Eliot Spitzer did some huge favors for the state’s largest public employee union when he was governor, so it’s no surprise that the Civil Service Employees Association (CSEA) has endorsed him in his race for New York City comptroller.
During 15 months in the state’s top office, Spitzer added thousands of employees to the state payroll, agreed to a contract that would raise the base pay of CSEA members by about 14 percent over four years, and issued an executive order allowing CSEA to organize thousands of publicly subsidized home-based daycare providers.
The head-scratcher in the comptroller’s race is the attitude of the United Federation of Teachers (UFT), which is opposing Spitzer and backing Manhattan Borough President Scott Stringer in the primary. “We’re going to make sure that we do everything in our power to make sure Scott is the next comptroller,” UFT President Michael Mulgrew has said. On the surface, UFT’s participation in the “Stop Spitzer” movement shapes up as a monumental case of ingratitude on the part of the union.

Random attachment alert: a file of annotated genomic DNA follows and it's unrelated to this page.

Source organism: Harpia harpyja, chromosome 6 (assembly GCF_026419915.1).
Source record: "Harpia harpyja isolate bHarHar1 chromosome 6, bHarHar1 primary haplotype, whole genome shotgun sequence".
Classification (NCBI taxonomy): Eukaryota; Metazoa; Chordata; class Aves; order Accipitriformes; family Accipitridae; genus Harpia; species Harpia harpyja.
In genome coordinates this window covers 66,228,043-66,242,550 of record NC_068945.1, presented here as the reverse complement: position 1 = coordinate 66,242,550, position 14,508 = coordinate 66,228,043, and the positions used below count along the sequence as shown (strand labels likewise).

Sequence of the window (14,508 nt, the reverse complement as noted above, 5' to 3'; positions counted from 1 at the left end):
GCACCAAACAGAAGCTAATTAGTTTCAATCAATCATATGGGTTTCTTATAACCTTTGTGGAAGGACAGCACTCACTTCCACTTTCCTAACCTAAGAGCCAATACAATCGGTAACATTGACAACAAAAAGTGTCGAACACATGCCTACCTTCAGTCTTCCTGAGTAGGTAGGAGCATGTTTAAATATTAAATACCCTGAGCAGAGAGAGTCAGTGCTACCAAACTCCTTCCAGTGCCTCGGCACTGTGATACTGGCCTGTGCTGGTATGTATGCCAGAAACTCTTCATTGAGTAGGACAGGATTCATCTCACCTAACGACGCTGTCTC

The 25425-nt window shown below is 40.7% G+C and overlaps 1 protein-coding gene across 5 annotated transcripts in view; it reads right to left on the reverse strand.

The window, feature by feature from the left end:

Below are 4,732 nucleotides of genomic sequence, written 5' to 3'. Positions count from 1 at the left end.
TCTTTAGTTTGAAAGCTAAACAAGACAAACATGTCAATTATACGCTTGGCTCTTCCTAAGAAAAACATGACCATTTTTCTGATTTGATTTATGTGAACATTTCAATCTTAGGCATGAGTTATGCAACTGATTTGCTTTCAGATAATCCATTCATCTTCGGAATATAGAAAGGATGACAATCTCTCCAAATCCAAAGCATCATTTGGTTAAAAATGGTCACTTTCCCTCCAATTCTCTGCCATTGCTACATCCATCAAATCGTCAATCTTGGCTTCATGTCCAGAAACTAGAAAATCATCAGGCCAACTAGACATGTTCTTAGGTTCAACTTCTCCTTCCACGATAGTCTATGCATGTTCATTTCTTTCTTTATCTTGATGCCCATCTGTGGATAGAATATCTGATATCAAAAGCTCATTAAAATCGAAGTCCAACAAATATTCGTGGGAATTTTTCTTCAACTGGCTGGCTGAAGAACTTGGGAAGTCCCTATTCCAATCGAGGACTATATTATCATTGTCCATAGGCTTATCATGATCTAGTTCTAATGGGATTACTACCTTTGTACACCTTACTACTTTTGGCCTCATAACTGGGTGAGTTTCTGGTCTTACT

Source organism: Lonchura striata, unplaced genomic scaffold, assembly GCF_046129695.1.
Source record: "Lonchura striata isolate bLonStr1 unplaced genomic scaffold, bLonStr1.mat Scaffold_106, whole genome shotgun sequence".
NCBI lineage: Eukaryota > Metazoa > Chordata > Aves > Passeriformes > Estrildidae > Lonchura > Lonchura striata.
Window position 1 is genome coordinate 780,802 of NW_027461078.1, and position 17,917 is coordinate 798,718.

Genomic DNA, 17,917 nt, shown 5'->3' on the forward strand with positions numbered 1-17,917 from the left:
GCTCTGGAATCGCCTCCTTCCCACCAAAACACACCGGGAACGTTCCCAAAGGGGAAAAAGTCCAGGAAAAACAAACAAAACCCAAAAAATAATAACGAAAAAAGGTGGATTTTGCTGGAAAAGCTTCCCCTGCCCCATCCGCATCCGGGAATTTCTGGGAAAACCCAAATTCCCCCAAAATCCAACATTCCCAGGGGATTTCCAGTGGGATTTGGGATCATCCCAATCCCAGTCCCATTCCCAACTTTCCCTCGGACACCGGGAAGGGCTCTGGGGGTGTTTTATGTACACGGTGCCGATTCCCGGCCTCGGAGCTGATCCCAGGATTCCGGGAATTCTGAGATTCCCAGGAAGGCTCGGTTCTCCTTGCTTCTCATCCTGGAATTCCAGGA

After all, Governor Spitzer did two huge favors for UFT. First, his first budget initiated an unwise and ultimately unsustainable increase in state aid to schools, with an extra big boost for New York City. Second, he designated UFT as bargaining agent for newly unionized daycare workers in New York City, as part of the same executive order that channelled such workers to CSEA in the rest of the state. That translated directly into new dues revenue for the teachers’ union, which has few other avenues for growing its membership.*
* In proposing a school property tax cap in 2008, Spitzer did light the official fuse on an idea loathed by the statewide New York State United Teachers (NYSUT). But New York City wasn’t affected by the cap and UFT thus no reason to hold a grudge over it.